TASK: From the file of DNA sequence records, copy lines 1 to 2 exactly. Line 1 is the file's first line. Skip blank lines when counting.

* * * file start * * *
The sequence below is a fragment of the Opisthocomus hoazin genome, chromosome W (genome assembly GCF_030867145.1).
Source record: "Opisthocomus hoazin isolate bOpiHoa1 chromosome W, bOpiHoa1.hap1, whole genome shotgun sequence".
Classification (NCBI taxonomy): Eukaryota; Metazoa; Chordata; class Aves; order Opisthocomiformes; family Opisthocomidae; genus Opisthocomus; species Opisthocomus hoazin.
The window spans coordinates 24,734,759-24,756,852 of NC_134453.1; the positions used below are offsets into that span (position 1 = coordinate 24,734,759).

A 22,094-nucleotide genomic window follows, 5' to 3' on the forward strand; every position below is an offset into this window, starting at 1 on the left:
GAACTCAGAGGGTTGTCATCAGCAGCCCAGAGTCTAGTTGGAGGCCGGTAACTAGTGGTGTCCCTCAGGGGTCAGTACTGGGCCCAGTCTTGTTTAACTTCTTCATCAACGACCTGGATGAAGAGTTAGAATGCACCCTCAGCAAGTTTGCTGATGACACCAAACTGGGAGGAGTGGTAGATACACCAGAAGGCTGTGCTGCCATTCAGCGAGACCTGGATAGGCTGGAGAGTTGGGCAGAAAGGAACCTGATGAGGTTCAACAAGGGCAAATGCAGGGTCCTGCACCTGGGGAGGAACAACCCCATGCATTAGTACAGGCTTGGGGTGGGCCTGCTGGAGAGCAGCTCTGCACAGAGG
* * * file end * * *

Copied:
The sequence below is a fragment of the Opisthocomus hoazin genome, chromosome W (genome assembly GCF_030867145.1).
Source record: "Opisthocomus hoazin isolate bOpiHoa1 chromosome W, bOpiHoa1.hap1, whole genome shotgun sequence".